SLE, the “Great Books” haven

While the main freshman liberal arts sequences have cycled through several incarnations, one residentially based program for freshmen has endured the test of time. Unlike IHUM and its predecessors, the Structured Liberal Education (SLE) program has remained largely unchanged since its founding. SLE developed from an evening seminar series titled “Social Thoughts and Institutions,” in which professors and students from various departments, as equals, read and discussed Great Books.

SLE became a fully-fledged residential program in 1974. With only minor modifications to its Great Books reading list, SLE’s Great Books approach has been rated consistently high in student evaluations. The self-selecting nature of SLE, which freshmen opt into in place of IHUM, is one of the main contributors to the program’s enduring success.

“It’s very simple — they were voluntary,” Reider said. “They wanted to be there.”

Thinking Matters and diversification of the humanities

Although the findings of the 2011 Study of Undergraduate Education at Stanford (SUES) on the lukewarm student enthusiasm toward the IHUM program may be a recent development, the student voices speaking out against the constraint of requirements echo the spirit of the ’60s, when pressure from students to direct their own liberal arts experiences was the strongest.

Thinking Matters, a one-quarter course slated to replace the three-quarter IHUM program starting in the academic year 2012-2013, came from a SUES recommendation to increase the freedom freshmen, particularly those enrolled in major programs with high unit requirements, will have to explore courses outside their major fields of study.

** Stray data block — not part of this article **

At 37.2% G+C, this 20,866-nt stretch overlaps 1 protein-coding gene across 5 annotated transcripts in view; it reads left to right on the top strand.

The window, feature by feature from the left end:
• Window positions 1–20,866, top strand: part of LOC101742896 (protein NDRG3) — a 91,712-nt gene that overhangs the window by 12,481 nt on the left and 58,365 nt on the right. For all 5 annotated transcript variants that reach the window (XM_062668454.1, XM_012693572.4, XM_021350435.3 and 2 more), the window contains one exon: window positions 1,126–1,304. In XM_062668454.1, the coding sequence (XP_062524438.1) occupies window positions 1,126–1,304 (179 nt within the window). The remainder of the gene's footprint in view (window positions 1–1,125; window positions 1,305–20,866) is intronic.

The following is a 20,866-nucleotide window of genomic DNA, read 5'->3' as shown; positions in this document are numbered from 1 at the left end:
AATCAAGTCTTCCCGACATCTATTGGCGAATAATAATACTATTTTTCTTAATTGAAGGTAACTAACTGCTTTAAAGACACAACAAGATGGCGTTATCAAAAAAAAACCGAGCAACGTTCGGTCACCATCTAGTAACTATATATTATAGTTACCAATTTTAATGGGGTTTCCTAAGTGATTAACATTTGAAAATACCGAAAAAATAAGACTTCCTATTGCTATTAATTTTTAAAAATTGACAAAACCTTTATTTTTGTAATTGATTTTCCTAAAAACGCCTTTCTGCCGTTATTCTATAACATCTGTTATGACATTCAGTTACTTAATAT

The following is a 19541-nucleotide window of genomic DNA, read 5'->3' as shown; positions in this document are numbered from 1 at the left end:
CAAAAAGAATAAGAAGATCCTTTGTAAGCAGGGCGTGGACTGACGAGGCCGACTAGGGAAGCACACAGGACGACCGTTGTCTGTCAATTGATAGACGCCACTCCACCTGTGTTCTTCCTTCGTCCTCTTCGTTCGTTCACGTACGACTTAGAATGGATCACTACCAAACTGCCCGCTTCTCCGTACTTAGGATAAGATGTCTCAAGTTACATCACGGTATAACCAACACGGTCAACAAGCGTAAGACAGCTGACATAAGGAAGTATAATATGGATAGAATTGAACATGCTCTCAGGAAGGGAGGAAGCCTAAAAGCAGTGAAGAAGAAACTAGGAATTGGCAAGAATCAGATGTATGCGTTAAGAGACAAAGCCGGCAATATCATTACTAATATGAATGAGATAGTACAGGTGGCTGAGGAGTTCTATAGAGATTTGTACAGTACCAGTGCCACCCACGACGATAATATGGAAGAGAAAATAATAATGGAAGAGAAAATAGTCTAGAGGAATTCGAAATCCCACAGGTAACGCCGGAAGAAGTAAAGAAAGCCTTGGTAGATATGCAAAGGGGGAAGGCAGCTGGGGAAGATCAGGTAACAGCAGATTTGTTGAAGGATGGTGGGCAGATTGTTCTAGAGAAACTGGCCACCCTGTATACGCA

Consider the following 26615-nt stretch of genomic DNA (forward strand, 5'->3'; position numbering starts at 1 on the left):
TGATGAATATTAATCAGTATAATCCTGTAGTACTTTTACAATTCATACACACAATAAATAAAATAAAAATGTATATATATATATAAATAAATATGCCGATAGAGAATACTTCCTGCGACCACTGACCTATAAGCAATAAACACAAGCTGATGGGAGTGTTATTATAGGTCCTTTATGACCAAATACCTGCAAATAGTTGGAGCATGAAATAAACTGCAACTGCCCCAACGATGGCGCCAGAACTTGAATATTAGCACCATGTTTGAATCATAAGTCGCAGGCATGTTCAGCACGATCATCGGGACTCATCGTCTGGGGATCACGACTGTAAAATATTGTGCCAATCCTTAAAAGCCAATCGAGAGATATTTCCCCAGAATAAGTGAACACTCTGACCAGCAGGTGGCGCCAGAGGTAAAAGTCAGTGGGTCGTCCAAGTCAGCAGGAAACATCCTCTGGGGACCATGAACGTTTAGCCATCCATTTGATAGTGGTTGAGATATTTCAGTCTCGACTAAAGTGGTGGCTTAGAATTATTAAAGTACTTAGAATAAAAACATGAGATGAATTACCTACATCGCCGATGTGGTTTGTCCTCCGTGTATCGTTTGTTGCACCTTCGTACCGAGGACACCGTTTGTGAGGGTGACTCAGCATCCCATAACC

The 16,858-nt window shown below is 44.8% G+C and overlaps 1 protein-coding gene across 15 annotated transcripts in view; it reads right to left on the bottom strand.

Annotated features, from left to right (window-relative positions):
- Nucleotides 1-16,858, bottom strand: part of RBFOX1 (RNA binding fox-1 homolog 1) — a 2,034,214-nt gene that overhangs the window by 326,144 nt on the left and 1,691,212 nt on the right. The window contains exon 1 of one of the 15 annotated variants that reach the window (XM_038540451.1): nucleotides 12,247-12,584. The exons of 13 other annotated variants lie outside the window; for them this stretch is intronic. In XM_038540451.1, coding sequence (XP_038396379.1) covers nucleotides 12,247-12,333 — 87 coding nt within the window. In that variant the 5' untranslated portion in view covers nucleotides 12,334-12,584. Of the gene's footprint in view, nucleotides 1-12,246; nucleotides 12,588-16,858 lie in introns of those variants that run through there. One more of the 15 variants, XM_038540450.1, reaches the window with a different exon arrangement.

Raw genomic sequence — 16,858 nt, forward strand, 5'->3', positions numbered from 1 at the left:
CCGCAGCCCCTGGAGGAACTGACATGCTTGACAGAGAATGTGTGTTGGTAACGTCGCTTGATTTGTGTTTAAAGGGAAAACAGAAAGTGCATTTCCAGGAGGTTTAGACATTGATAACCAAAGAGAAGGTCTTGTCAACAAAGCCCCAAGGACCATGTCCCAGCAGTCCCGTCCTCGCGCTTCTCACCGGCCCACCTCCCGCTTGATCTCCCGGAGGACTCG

Thinking Matters will also break from the traditional mold of humanities instruction with its development of innovative course themes. Proposed topics include Brain, Behavior and Evolution; Energy; Evil; and The Physics of One. Many of these courses will draw upon a diverse variety of disciplines, including those not traditionally studied alongside the humanities.

As reported by The Daily in March, the Faculty Senate approved the Committee on Undergraduate Standards and Policy (C-USP) report supporting the SUES recommendation on March 8.

Given the speed with which the Faculty Senate approved Thinking Matters — only two months after the SUES recommendation — some faculty are skeptical of the success of the proposed course, or view the amorphous, multi-disciplinary suggested course topics as a sign of the atrophying presence of the humanities at Stanford.

“It wasn’t really that broken,” said Greg Watkins, assistant director of SLE. “The evaluations of IHUM from students were quite favorable, more favorable than student reputation. What the University has caved into is the demand for choice.”

“Not that there’s something wrong with that but students were feeling the yoke of that requirement,” Watkins added. “I feel that it’s like giving up on taking responsibility for teaching in the humanities and requiring our students a certain level of education.”

Other faculty members however are more optimistic, seeing Thinking Matters as a means of reviving declining student interest in the humanities.

“I think it’s plausible for us to speculate that the humanities in the future will no longer be a burdensome requirement that everyone has to go through but it will be one among many different opportunities,” said Russell Berman, director of the IHUM and Introductory Seminars programs. “I say that if we are concerned that students will no longer take humanities, we should just be more imaginative in the kind of humanities courses that we offer.”

(DURAN ALVAREZ/The Stanford Daily)